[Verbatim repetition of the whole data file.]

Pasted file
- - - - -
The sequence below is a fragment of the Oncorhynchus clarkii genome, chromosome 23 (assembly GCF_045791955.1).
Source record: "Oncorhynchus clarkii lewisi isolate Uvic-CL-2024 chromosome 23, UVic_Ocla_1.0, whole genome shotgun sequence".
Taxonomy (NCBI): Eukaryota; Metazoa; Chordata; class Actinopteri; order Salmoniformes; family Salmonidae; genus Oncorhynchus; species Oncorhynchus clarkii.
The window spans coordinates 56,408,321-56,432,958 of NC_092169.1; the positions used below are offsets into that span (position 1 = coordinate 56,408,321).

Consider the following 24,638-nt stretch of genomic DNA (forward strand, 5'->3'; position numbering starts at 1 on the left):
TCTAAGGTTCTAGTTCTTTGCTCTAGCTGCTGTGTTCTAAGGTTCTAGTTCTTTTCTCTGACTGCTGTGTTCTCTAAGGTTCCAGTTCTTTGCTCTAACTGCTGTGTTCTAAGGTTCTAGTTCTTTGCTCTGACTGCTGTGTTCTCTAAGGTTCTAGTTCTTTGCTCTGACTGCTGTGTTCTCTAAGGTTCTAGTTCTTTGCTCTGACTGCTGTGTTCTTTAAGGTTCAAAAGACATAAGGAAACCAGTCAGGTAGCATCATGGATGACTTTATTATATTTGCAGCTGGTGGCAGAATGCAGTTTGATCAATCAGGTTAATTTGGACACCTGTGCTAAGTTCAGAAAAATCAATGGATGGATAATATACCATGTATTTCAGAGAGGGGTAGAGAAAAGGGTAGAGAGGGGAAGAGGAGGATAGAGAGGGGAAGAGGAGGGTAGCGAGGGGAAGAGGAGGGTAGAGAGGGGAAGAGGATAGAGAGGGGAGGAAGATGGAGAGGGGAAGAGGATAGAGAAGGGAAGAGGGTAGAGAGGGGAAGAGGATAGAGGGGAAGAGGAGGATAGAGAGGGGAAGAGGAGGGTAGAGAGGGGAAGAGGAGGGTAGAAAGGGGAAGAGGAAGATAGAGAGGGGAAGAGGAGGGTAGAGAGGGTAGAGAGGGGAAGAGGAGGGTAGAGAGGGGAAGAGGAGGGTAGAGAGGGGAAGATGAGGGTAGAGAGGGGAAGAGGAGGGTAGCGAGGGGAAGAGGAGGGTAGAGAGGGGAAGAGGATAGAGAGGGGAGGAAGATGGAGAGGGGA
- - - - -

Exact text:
The sequence below is a fragment of the Oncorhynchus clarkii genome, chromosome 23 (assembly GCF_045791955.1).
Source record: "Oncorhynchus clarkii lewisi isolate Uvic-CL-2024 chromosome 23, UVic_Ocla_1.0, whole genome shotgun sequence".
Taxonomy (NCBI): Eukaryota; Metazoa; Chordata; class Actinopteri; order Salmoniformes; family Salmonidae; genus Oncorhynchus; species Oncorhynchus clarkii.
The window spans coordinates 56,408,321-56,432,958 of NC_092169.1; the positions used below are offsets into that span (position 1 = coordinate 56,408,321).

Consider the following 24,638-nt stretch of genomic DNA (forward strand, 5'->3'; position numbering starts at 1 on the left):
TCTAAGGTTCTAGTTCTTTGCTCTAGCTGCTGTGTTCTAAGGTTCTAGTTCTTTTCTCTGACTGCTGTGTTCTCTAAGGTTCCAGTTCTTTGCTCTAACTGCTGTGTTCTAAGGTTCTAGTTCTTTGCTCTGACTGCTGTGTTCTCTAAGGTTCTAGTTCTTTGCTCTGACTGCTGTGTTCTCTAAGGTTCTAGTTCTTTGCTCTGACTGCTGTGTTCTTTAAGGTTCAAAAGACATAAGGAAACCAGTCAGGTAGCATCATGGATGACTTTATTATATTTGCAGCTGGTGGCAGAATGCAGTTTGATCAATCAGGTTAATTTGGACACCTGTGCTAAGTTCAGAAAAATCAATGGATGGATAATATACCATGTATTTCAGAGAGGGGTAGAGAAAAGGGTAGAGAGGGGAAGAGGAGGATAGAGAGGGGAAGAGGAGGGTAGCGAGGGGAAGAGGAGGGTAGAGAGGGGAAGAGGATAGAGAGGGGAGGAAGATGGAGAGGGGAAGAGGATAGAGAAGGGAAGAGGGTAGAGAGGGGAAGAGGATAGAGGGGAAGAGGAGGATAGAGAGGGGAAGAGGAGGGTAGAGAGGGGAAGAGGAGGGTAGAAAGGGGAAGAGGAAGATAGAGAGGGGAAGAGGAGGGTAGAGAGGGTAGAGAGGGGAAGAGGAGGGTAGAGAGGGGAAGAGGAGGGTAGAGAGGGGAAGATGAGGGTAGAGAGGGGAAGAGGAGGGTAGCGAGGGGAAGAGGAGGGTAGAGAGGGGAAGAGGATAGAGAGGGGAGGAAGATGGAGAGGGGA